A child waves from inside a vehicle carrying residents evacuated from a public housing building, following an outbreak of the novel coronavirus among residents, outside Hong Mei House on the Cheung Hong Estate in Hong Kong, China, February 11, 2020. TYRONE SIU/REUTERS

The coronavirus that has sickened tens of thousands of people now has an official name: COVID-19. At a press briefing on Tuesday, the World Health Organization said it had decided on the name after consulting with the Food and Agriculture Organization and the World Organization for Animal Health.

"We had to find a name that did not refer to a geographical location, an animal, an individual or group of people," said WHO director-general Tedros Adhanom Ghebreyesus. The group also wanted a name that was "pronounceable and related to the disease," he said.

The new name comes from the type of virus that causes the disease. Coronaviruses are a family of viruses that can cause the common cold and some more serious diseases, including SARS, which killed 800 between 2002 and 2003.

Tedros said having a name for the new disease is important to prevent the use of other names that might be stigmatizing. "It also gives us a standard format to use for any future coronavirus outbreaks," he said.

- Associated Press


Evacuees toss face masks in the air after completing quarantine

People evacuated from the epicenter of the coronavirus outbreak in China celebrate the end of their quarantine at March Air Reserve Base in Moreno Valley, California, on February 11, 2020.
People evacuated from the epicenter of the coronavirus outbreak in China celebrate the end of their quarantine at March Air Reserve Base in Moreno Valley, California, on February 11, 2020. Riverside County Public Health

Some of the 195 evacuees who completed their 14-day quarantine east of Los Angeles on Tuesday threw their masks in the air like graduation caps before leaving March Air Reserve Base. Officials gave each a final health screening and deemed them coronavirus-free.

Many boarded buses to take them to airports and eventually home. About 80 miles south, at a military base in San Diego, the Centers for Disease Control and Prevention said an evacuee there is the 13th confirmed case in the U.S.

That person has been isolated and hospitalized. The federal health agency said the risk to Americans remains low and recent research shows, in many cases, the virus is on par with the flu or cold in terms of severity.

"The 13 individuals in the United States have not yet had very severe illness," the agency's Dr. Anne Schuchat told reporters in Washington. "In fact, most have had very mild courses."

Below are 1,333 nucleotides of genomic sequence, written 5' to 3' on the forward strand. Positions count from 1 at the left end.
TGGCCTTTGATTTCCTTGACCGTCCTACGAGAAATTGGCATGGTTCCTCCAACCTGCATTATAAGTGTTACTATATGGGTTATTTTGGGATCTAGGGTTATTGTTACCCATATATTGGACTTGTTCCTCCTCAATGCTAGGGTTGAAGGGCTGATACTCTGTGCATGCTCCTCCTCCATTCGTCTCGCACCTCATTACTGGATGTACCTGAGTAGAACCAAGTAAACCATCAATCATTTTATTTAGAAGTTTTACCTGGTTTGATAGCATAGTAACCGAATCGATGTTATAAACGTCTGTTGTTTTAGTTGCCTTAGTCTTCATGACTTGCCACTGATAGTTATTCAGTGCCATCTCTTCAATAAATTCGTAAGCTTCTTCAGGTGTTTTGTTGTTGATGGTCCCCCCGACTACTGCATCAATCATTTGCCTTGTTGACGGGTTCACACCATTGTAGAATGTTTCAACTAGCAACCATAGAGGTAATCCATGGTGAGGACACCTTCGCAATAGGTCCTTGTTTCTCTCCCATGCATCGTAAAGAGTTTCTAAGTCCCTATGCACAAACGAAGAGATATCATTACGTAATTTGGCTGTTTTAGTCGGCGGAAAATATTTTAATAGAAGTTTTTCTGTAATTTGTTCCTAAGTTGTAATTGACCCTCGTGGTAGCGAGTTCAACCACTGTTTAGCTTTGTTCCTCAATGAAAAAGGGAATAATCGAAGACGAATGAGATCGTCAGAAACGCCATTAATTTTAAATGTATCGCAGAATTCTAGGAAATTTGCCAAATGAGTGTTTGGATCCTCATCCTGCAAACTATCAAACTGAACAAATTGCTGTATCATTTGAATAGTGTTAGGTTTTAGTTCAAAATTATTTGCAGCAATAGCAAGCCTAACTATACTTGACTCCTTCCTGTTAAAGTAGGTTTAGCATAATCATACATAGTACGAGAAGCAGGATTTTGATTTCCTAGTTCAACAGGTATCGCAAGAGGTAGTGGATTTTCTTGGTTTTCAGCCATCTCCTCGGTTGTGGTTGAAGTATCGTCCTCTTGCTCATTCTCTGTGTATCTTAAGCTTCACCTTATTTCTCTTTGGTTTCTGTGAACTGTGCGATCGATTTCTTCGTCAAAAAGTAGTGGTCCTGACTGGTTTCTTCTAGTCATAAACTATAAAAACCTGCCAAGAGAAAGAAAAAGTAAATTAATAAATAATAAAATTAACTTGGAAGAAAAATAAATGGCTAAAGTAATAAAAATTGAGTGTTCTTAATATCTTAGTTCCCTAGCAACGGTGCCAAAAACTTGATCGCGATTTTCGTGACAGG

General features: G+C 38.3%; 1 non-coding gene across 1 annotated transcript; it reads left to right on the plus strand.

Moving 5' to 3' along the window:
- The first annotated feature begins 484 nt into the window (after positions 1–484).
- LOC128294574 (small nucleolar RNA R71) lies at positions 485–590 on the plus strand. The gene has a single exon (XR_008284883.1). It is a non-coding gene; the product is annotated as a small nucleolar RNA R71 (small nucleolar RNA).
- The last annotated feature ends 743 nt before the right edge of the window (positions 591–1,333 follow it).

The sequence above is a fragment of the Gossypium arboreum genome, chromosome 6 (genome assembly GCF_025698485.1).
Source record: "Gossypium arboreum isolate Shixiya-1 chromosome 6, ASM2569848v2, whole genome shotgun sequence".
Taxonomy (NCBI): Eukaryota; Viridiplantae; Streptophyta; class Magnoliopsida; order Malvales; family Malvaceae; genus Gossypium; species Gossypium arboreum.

- Danya Bacchus


CDC says Americans quarantined at March air base "being assessed" to leave

CDC Principal Deputy Director Dr. Anne Schuchat said the 195 Americans quarantined for two weeks at the March Air Reserve Base in California were "currently being assessed to make sure they remain symptom free, and then we hope that they'll be released to travel on to their homes today."

All those people were on the first government-chartered flight back to the U.S. from Wuhan, China. None of them have tested positive for the new coronavirus, but at least one person who was on a later evacuation flight was confirmed to have the disease in San Diego on Monday.

Schuchat stressed that of the 13 confirmed cases in the U.S., 11 had been in China's central Hubei province, where the outbreak is centered, and the other two had "very close, household contact" with someone who had been there.

"We do not have widespread transmission here in the United States," she said, adding that the 13 U.S. patients "have not yet had very severe illness."  

She said the government was focused on "trying to delay the arrival of suspected cases" through careful screening at the borders, and then meticulous tracing of patients' contacts to prevent any spread.

Schuchat said the CDC had at least 200 staff deployed across the country, helping with surveillance, lab testing, supporting quarantine operations for the roughly 800 Americans being monitored at five military bases, and at 11 airports where flights were arriving with passengers from China. 

By Tucker Reals

CDC official downplays "rumors" of virus coming from a lab